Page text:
I recently saw an interview with Phoebe Bridgers talking about the privilege she had making her first record. Her producer did it for free upfront assuming they would get paid later. She had gotten lucky with some commercial money and was able to support herself and focus solely on her record, but it still took a year. I was glad to see someone talking about those specific challenges. When you don’t have a label supporting you, and sometimes even if you do, you might need to have another job to pay your rent and you don’t have as much free time. To do something right, it takes dedicated time — especially on a first record when you are figuring out your sound and exploring. And it probably is ideal to not have to do anything else.
I have privilege in many areas, but I never had the time to solely focus on my music until the pandemic, which has been odd as there's this underlying doom element. If we had not had to do anything else during the first record, or had any kind of guidance, I think it would've taken much less time. In 2020 we completed two records. We finished Castaway and we made an instrumental record... So I guess it is going a bit faster now.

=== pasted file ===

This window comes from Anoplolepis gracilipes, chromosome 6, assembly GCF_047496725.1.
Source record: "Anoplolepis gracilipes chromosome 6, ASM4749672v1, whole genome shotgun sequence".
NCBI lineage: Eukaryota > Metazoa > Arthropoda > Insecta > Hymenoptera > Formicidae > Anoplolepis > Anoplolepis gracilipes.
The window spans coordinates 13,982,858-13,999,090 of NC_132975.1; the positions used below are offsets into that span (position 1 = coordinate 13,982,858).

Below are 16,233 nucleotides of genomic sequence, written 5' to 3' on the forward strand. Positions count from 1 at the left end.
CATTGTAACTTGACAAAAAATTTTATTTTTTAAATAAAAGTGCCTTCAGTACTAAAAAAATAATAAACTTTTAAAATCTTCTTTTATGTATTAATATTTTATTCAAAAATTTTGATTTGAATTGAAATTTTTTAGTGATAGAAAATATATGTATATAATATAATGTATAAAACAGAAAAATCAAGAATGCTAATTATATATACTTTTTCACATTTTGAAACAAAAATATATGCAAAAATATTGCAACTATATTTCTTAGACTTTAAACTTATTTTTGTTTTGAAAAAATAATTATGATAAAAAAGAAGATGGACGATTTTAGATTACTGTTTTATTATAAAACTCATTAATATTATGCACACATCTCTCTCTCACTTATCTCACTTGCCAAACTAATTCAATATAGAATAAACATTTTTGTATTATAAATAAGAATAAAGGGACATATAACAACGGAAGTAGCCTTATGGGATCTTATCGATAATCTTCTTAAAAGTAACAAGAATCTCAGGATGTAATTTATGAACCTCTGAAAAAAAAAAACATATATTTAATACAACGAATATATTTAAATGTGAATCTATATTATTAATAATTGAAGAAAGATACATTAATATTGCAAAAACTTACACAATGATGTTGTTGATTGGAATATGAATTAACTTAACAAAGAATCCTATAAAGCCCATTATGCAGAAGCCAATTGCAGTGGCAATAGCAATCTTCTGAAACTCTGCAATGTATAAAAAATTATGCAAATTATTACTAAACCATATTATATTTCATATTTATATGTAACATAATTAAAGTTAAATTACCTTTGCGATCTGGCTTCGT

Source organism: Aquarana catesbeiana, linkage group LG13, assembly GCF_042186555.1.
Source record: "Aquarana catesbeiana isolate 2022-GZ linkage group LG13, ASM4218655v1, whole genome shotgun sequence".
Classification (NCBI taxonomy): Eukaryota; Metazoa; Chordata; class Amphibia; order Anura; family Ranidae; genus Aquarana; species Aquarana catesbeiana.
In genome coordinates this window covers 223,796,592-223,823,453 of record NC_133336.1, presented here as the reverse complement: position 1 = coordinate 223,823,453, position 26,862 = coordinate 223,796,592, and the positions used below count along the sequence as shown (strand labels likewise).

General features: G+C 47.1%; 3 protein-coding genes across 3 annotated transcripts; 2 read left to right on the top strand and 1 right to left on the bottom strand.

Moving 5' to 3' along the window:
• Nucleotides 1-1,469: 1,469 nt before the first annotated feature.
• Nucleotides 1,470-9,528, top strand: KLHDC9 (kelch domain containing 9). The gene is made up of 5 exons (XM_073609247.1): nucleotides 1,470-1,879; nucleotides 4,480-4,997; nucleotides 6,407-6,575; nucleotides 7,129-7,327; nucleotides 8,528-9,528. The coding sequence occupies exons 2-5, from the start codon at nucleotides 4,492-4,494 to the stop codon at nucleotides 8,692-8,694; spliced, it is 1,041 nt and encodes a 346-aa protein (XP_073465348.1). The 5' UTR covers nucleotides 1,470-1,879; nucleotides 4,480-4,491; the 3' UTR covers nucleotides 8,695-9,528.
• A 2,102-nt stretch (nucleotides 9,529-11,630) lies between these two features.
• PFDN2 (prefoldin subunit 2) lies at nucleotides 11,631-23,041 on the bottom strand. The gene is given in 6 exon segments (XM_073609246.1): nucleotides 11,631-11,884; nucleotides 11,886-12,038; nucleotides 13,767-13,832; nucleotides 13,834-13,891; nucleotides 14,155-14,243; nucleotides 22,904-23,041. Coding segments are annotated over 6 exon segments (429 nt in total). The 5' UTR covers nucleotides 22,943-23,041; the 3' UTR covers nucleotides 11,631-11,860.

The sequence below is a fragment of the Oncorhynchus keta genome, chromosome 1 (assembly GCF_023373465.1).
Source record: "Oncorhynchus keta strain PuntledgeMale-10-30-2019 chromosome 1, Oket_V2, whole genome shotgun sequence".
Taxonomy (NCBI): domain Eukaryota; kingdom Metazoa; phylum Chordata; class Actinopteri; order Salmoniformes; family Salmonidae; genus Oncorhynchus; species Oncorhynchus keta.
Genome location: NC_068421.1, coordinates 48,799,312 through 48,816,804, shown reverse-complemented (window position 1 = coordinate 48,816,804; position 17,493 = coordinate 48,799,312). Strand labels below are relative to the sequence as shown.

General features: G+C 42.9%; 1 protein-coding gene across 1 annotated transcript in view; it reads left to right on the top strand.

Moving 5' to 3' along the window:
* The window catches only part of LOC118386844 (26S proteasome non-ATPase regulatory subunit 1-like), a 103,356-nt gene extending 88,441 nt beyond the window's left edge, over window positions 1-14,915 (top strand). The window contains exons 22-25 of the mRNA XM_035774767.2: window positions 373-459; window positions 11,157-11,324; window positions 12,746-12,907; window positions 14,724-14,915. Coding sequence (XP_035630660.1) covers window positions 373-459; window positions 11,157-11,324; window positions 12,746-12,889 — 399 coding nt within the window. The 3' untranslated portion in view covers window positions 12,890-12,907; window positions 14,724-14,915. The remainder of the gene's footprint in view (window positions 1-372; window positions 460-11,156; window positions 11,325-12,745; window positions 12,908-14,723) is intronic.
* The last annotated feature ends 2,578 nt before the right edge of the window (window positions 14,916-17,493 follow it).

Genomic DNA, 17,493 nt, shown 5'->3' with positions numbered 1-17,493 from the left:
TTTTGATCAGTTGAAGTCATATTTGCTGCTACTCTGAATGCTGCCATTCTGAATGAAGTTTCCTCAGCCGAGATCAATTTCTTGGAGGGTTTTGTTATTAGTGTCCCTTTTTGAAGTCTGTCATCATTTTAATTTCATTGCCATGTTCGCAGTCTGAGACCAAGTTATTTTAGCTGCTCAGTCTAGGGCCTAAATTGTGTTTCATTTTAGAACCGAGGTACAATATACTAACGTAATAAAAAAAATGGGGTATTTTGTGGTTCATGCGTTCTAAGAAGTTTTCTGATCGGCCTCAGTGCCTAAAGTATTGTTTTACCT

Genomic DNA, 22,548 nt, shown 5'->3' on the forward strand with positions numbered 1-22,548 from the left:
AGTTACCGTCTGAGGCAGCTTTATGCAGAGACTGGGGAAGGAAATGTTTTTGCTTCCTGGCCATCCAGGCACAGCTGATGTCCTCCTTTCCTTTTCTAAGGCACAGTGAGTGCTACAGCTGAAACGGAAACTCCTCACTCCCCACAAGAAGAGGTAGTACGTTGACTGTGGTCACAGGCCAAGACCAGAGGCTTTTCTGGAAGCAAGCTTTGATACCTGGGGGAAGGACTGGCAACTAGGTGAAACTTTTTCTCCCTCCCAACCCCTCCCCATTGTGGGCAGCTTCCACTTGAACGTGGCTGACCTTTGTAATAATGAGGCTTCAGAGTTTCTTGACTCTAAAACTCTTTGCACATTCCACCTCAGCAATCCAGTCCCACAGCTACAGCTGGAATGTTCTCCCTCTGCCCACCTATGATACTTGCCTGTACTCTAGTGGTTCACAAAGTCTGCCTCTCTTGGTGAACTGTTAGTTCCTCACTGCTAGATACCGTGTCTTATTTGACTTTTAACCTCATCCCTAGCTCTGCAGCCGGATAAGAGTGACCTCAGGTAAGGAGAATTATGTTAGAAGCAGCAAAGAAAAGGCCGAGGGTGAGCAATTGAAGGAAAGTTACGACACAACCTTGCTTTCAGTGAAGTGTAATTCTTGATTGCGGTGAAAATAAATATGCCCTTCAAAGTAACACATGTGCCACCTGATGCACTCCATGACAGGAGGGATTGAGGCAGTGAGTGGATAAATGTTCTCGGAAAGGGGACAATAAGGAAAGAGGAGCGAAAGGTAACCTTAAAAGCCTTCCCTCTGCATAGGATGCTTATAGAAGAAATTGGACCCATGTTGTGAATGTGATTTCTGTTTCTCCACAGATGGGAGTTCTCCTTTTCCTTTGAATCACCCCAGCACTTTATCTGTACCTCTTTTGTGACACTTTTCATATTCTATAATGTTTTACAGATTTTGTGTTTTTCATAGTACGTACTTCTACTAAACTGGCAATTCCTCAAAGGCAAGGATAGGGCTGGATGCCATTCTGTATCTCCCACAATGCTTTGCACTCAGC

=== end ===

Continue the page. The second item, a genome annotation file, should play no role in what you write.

Where are all of your heads at now, going into Tashaki Miyaki's sophomore album?
Stark: I hope the record connects with people and I'm glad it's going out into the world. I've also had a lot of fun making the videos.